Motives and interests in joining the PNP: Their influence on academic performance of Public Safety Basic Recruit Course (PSBRC) students
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This study was conducted to determine the motives and interests in joining the PNP of students in Regional Training School 6 (RTS 6) and the influence of these motives and interests on academic performance in Public Safety Basic Recruit Course. The one-shot survey design was used in this study. The study respondents consisted of 267 students. Data were collected using a self-administered questionnaire. Data were analyzed using both descriptive and relational statistical tools. The majority of the PSBRC Class 06-04-11 to 16 students were male, below 26 years old, and single and most of them were graduates of non-criminology courses. The family income of most was below Php 10,000. Their average household size was 5.9. A great majority of the respondents had a dominant intrinsic motive, while the need for job security and protection for their families were their main motives in entering the police service. Of the six types of interests, the Social type had the biggest number of respondents with “working with a team to pursue peace and order goals” as their highest chosen interest type indicator, while artistic type had the smallest number of respondents with “writing stories” as the least chosen interest type indicator. A great majority of PSBRC students had an academic performance rating between 66.51 and 73.50. The students’ sex, age, household income, household size and college degree of the respondents were found to be not significantly associated with type of motive in joining the PNP. However, civil status was found to be significantly related to this variable. The students’ age, civil status, household income, household size, and college degree are not significantly related to the types of interest in joining the PNP, but sex of the respondents is significantly related to type of interest. The Z test results revealed that the PSBRC students’ academic performance ratings do not significantly vary according to their sex, age, civil status, household income, household size, college degree, and type of motives. The ANOVA test and the Scheffe test for multiple comparisons revealed that academic performance significantly varies according to the types of interests of PSBRC students. Conclusions In the light of the above findings, the researcher has arrived to the following conclusions: The PSBRC trainees of RTS 6 are still dominated by young single men who come from middle-income families, medium sized households. They are intrinsically motivated to join the PNP, particularly by job security and protection for their families. They are socially inclined, but not attracted to artistic careers. They are average performers irrespective of their sex, age, household income, household size, and college degree. Moreover, these characteristics has no significant viii bearing on their type of motives in joining the PNP, but their civil status significantly influenced their type of motive. The age, civil status, household income, household size and college degree of the PSBRC students do not significantly influence their type of interests in joining the PNP, but their sex do. Their academic performance did not also vary according to sex, age, civil status, household income, household size and college degree. Moreover, their academic performance does not significantly vary according to their type of motives in joining the PNP. Their academic performance, however, significantly vary according to their type of interest in joining the PNP. Recommendations 1. The NAPOLCOM and the PNP should continue with the existing screening and selection process of recruitment, but they should also consider the applicants’ economic and security motives and take preventive measures to prevent them from engaging with immoral and illegal undertakings. 2. New recruits should be made aware of their dominant interests as well as the need to put into good use other qualities found in other types of interests. 3. PNP authorities and the training school should help the students become more aware that the purpose of training is not only for the sake of compliance but to learn well the necessary knowledge and skills they needed to become excellent law enforcers and public servants. 4. Future studies should be done to determine the relationship between civil status and types of motives and to determine the relationship between sex and types of ix interest not only in connection with academic performance, but as well as with police work. 5. Other teaching-learning related factors should be studied so that appropriate actions could be taken to further enhance academic performance. Moreover, it is also recommended that this study will be replicated to a population with heterogeneous academic performance. 6. A study to evaluate the Curriculum for PSBRC and design a Program of Instructions (POI) should also be conducted and to compare the performance of those who are intrinsically motivated from those who are extrinsically motivated. 7. In addition, the RTS 6 should provide highly competent instructors for the training program. They should be able to formulate examinations that can truly measure the students’ learning. 8. Since academic performance was found to vary according to the students’ interest, students should be encouraged to know their types of interests and make adjustments when necessary to achieve high academic performance. A scientific inventory of interests of the students is recommended, especially to new recruits. In line with this, more studies on the relationship of interests with academic performance should be conducted.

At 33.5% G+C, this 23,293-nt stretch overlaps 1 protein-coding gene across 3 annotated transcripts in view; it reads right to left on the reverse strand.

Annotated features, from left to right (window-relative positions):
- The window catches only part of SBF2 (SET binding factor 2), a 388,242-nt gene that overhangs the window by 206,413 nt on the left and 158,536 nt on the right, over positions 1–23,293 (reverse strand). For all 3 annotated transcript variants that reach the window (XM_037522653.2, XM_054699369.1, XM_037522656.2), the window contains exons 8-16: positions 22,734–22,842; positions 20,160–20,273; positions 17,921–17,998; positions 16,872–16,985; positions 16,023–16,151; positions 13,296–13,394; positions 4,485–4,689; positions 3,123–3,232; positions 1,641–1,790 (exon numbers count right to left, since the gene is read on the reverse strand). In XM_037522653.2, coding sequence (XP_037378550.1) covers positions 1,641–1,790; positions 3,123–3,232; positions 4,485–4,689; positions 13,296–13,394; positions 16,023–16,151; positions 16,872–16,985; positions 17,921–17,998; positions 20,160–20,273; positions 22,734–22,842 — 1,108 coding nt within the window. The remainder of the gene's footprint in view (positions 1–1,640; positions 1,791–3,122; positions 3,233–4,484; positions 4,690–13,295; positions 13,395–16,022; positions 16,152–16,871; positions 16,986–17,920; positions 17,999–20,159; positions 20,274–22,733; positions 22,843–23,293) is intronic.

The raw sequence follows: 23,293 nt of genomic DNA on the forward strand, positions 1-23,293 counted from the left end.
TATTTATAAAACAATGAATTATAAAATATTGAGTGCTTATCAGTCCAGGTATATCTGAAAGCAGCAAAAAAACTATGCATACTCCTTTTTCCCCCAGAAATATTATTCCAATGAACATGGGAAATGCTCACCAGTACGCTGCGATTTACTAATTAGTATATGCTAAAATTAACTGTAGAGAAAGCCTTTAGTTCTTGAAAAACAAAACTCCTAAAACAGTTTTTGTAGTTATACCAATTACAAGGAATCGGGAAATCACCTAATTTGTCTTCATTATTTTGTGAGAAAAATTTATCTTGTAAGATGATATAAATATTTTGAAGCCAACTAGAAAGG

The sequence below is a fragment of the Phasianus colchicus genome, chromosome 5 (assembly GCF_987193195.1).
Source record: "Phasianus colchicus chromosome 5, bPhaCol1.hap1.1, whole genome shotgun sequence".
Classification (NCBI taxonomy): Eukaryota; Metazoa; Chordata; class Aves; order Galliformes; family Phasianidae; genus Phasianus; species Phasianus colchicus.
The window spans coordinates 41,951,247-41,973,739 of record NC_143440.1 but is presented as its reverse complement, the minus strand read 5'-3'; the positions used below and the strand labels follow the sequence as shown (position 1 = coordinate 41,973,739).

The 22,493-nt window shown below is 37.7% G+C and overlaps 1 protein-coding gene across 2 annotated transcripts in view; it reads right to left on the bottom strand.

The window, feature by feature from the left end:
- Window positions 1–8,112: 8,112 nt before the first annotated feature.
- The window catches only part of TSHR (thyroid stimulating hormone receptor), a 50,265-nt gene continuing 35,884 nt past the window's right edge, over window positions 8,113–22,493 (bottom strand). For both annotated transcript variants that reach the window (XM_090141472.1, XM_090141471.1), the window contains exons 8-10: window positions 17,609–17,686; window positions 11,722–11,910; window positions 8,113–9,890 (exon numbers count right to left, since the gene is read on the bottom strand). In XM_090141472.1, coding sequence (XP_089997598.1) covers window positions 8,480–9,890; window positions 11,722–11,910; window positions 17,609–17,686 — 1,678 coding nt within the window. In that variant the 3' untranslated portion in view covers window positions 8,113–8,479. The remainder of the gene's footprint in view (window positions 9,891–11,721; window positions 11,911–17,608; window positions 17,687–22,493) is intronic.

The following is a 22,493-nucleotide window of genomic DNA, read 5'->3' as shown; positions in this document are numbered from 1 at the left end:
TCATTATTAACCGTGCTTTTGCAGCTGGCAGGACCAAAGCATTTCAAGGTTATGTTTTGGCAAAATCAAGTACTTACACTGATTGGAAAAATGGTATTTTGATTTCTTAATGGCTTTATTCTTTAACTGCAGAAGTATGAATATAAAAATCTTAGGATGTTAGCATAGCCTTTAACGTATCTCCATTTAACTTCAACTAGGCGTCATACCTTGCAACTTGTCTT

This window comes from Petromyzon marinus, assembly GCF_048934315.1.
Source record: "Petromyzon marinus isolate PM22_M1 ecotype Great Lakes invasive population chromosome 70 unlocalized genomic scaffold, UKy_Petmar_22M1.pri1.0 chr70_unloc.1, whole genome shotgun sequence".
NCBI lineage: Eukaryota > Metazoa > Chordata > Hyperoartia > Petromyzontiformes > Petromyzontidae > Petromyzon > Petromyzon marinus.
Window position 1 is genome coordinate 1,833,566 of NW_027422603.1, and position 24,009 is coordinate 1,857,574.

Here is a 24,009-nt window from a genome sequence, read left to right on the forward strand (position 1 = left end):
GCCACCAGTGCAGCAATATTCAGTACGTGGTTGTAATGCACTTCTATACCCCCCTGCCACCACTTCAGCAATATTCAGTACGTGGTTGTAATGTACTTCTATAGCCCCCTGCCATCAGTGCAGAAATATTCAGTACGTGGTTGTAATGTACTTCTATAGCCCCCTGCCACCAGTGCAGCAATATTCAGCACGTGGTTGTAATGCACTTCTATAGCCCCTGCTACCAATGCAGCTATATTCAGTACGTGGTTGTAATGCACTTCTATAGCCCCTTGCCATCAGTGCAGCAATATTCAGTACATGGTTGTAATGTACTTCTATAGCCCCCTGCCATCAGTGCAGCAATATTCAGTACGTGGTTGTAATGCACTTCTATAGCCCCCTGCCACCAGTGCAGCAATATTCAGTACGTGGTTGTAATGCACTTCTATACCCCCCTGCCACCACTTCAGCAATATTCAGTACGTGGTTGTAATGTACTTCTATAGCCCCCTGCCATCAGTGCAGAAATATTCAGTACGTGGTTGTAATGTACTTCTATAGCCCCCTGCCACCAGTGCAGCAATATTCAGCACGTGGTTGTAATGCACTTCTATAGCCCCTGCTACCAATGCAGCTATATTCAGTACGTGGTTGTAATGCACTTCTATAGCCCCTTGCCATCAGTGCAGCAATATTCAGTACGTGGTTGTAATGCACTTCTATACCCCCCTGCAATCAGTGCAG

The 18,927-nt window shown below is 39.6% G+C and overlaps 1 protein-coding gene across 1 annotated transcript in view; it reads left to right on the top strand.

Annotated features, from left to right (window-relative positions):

Padrones, R. S. (2006). Motives and interests in joining the PNP: Their influence on academic performance of Public Safety Basic Recruit Course (PSBRC) students (Unpublished Master's thesis). Central Philippine University, Jaro, Iloilo City.
DepartmentSchool of Graduate Studies
DegreeMaster of Arts in Education
GSL Theses 378.242 P136
ix, 89 leaves